Aging in Fur Babies

As your pet ages, you can expect to provide more care and help to enhance his or her quality of life.

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CHARLOTTE – Whether your fur baby has been with you since she was a young pup or adopted at a later point in life, she undoubtedly has become a member of your family. It can be a bit confusing knowing exactly when a pet is considered a senior- or even geriatric- especially when that range can vary for different animals, particularly in different breeds and sizes of dogs.

According to the Journal of the American Animal Hospital Association (AAHA), the term “senior” can describe an aging pet, but the number of years a pet is considered to be “senior” varies. Characteristics like breed, weight, and state of their organs can help in determining if a pet has reached “old age,” but in general, most dogs can be considered “senior” at some point between 5 and 10 years old.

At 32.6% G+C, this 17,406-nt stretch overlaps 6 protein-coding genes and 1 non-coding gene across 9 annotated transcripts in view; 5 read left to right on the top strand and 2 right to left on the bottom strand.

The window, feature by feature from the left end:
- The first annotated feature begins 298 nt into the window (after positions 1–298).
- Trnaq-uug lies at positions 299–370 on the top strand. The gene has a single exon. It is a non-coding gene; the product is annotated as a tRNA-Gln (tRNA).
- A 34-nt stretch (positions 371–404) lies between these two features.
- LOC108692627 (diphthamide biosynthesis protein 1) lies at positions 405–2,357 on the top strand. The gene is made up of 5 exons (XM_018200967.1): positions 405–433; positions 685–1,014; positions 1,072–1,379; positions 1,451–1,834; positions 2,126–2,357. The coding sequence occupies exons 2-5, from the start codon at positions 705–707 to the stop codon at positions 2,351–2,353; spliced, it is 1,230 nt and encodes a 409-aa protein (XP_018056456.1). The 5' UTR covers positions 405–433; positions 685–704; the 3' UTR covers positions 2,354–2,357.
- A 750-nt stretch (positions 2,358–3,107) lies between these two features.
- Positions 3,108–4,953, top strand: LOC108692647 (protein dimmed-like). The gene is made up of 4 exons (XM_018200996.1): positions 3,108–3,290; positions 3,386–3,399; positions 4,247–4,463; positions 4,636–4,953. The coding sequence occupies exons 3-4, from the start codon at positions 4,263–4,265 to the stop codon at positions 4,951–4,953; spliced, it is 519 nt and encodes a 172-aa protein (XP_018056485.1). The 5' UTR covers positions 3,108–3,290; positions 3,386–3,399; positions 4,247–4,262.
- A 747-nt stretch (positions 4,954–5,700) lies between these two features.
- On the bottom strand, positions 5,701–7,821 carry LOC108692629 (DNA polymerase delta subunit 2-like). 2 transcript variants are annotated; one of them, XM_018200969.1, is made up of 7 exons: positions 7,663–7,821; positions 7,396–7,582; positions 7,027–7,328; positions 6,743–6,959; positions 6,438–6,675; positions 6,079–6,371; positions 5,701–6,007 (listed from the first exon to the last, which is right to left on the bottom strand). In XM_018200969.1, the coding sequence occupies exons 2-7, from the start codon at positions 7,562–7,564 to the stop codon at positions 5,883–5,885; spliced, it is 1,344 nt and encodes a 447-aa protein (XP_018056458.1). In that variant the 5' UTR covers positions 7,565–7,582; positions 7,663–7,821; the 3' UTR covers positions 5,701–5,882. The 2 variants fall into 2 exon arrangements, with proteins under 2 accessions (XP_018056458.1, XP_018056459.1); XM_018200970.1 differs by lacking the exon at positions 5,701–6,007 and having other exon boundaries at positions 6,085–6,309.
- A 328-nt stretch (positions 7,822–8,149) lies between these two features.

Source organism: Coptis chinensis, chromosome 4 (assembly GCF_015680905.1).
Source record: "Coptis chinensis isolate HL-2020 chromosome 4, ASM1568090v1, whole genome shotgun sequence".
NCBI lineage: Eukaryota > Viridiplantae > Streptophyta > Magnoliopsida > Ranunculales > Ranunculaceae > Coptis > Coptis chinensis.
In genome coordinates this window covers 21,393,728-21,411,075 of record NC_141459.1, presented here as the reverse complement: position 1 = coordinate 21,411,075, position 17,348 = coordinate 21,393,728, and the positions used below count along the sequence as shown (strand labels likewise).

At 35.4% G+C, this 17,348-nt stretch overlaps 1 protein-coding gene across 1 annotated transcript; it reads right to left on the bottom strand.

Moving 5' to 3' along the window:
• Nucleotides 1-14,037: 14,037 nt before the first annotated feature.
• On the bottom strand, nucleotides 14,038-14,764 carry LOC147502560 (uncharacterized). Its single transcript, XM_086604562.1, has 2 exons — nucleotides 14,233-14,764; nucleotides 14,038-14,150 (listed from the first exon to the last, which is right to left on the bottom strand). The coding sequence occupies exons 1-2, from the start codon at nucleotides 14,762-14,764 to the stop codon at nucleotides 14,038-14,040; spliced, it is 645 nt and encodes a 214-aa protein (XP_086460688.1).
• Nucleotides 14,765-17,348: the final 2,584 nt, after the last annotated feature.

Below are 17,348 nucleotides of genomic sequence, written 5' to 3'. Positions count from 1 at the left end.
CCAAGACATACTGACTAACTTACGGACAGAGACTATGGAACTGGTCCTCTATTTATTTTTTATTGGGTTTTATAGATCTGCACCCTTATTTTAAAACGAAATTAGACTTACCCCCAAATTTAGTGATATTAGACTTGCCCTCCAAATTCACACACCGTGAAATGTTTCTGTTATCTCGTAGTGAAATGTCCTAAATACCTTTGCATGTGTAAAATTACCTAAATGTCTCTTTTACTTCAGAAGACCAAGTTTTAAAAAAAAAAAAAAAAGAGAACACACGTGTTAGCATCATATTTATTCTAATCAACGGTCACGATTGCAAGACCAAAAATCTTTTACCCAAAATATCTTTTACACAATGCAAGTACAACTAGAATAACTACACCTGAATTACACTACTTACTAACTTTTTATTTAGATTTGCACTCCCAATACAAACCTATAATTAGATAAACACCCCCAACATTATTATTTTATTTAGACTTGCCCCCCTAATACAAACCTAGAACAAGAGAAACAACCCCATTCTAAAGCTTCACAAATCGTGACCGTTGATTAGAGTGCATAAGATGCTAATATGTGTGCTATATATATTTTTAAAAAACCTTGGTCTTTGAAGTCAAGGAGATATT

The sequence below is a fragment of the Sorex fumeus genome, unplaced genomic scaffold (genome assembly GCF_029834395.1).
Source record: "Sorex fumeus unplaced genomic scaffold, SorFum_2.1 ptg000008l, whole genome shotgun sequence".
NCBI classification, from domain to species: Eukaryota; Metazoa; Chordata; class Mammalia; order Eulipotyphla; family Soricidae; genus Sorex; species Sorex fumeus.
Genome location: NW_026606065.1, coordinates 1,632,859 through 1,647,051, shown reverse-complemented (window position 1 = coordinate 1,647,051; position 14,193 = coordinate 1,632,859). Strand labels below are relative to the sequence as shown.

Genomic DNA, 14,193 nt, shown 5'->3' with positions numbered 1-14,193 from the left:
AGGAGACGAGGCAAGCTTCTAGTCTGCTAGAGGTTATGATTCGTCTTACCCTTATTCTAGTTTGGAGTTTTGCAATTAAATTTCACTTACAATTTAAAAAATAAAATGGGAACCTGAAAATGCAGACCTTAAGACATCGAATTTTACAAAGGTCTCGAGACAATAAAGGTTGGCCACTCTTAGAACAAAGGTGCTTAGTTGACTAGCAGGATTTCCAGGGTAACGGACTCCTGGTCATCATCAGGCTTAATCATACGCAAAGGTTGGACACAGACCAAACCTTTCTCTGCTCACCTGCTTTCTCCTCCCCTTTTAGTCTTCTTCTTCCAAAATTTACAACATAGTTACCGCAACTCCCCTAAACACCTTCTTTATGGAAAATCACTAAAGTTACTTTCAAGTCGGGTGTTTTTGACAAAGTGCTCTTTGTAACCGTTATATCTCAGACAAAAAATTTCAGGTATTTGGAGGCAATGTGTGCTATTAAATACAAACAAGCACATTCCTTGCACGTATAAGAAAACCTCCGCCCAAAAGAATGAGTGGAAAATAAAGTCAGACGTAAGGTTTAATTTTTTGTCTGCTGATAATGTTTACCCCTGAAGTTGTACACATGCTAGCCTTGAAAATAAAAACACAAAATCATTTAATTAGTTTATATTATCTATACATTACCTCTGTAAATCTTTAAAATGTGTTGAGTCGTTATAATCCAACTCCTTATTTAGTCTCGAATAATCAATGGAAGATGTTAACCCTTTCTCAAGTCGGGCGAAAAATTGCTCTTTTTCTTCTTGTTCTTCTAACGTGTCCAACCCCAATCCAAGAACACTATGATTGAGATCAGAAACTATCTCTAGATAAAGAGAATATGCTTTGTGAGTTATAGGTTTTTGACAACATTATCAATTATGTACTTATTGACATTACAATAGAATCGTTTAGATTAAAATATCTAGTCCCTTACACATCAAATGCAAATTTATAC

Signs of aging in fur babies can be similar to those in humans. A senior dog might be slowing down and showing some early signs of old age diseases. For example, he might have developing arthritis, but mostly be able to do the same things as he always has. At the older end of the aging spectrum, pets can be considered “geriatric,” which typically means that they are experiencing more health-related issues and limited mobility.

As your pet ages, you can expect to provide more care and help to enhance his or her quality of life. Our goal at Passionate Paws is to work with and guide you through every stage of your fur baby’s life. Stay tuned for more information on this topic in the coming weeks!

Passionate Paws Animal Hospital is a proud member of the Union County Chamber of Commerce and the Waxhaw Business Association.

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